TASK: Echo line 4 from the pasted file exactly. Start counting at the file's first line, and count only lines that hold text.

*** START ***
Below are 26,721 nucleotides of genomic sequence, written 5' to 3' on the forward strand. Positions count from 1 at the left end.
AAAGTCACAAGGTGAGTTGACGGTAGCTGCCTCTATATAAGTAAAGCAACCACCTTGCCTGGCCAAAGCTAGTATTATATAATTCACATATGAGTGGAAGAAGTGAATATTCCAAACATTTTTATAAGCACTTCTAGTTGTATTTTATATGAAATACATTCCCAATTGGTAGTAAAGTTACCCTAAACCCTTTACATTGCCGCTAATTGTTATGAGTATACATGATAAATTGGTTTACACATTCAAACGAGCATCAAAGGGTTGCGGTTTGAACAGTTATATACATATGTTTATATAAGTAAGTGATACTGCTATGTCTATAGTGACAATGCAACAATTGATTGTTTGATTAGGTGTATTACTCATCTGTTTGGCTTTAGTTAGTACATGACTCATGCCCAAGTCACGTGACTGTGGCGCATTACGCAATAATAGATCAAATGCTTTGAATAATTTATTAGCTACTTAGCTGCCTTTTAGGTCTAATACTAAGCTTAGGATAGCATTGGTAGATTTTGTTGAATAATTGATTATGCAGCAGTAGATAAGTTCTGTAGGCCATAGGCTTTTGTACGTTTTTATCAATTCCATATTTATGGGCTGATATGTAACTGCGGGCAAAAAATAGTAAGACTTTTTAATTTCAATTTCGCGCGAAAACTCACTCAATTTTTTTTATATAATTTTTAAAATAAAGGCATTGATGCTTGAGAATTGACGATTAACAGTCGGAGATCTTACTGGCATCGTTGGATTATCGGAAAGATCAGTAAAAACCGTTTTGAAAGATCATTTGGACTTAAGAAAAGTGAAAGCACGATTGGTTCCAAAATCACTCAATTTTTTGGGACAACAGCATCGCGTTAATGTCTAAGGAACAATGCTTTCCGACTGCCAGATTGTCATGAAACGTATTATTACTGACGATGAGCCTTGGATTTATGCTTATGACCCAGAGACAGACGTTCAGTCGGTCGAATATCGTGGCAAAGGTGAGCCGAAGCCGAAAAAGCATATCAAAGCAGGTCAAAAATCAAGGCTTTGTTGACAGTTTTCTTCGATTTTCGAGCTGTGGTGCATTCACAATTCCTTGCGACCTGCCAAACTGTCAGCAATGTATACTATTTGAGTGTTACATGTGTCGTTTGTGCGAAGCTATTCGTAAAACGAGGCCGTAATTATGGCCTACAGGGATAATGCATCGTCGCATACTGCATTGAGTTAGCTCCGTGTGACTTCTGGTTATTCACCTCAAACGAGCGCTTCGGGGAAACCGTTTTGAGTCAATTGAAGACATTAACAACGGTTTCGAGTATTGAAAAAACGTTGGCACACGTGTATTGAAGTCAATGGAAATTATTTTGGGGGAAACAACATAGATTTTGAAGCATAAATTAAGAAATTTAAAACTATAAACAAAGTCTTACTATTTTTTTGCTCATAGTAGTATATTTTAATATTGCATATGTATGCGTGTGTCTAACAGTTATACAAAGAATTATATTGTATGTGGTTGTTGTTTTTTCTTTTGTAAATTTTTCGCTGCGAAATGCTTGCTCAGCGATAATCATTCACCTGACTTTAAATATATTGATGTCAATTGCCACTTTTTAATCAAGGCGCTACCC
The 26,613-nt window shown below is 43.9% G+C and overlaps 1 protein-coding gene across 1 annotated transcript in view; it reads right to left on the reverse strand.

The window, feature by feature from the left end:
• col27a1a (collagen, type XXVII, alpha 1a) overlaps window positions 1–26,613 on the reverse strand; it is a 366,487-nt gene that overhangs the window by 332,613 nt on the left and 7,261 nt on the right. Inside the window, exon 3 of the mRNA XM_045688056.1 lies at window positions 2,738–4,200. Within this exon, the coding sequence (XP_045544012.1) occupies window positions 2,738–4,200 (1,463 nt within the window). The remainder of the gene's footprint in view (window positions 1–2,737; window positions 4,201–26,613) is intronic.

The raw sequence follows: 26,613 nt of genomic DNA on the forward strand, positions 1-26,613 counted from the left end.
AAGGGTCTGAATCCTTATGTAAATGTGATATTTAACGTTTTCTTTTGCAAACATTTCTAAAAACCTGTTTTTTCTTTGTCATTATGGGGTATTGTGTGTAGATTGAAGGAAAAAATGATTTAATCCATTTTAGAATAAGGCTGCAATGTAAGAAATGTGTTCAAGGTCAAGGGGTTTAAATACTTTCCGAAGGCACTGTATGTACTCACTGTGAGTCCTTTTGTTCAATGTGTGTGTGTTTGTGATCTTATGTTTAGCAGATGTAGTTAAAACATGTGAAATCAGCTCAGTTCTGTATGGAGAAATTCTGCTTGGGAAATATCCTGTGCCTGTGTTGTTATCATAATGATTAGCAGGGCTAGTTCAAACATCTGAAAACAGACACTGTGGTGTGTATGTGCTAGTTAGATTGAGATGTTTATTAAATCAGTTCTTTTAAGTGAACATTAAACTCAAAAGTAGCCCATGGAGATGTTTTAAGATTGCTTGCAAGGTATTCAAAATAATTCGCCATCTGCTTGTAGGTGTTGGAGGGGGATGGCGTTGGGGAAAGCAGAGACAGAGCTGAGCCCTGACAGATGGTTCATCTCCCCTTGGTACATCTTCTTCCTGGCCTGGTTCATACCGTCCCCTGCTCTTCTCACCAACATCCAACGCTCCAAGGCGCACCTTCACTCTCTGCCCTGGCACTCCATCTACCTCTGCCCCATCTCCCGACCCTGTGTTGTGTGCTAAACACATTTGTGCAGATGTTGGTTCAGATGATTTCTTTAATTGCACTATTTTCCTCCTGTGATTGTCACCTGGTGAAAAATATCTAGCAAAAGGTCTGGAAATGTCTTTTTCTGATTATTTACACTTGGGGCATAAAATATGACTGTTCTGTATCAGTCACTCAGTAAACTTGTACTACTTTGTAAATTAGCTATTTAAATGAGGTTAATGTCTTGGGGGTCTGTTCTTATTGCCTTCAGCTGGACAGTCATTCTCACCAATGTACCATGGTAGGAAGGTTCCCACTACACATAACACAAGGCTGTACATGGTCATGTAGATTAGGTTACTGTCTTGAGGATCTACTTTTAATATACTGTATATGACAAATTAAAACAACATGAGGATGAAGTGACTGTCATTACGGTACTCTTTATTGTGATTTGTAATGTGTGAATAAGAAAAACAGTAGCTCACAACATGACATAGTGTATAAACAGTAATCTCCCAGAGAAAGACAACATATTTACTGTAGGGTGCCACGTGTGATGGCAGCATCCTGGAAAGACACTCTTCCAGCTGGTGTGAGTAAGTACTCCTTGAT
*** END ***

The window, feature by feature from the left end: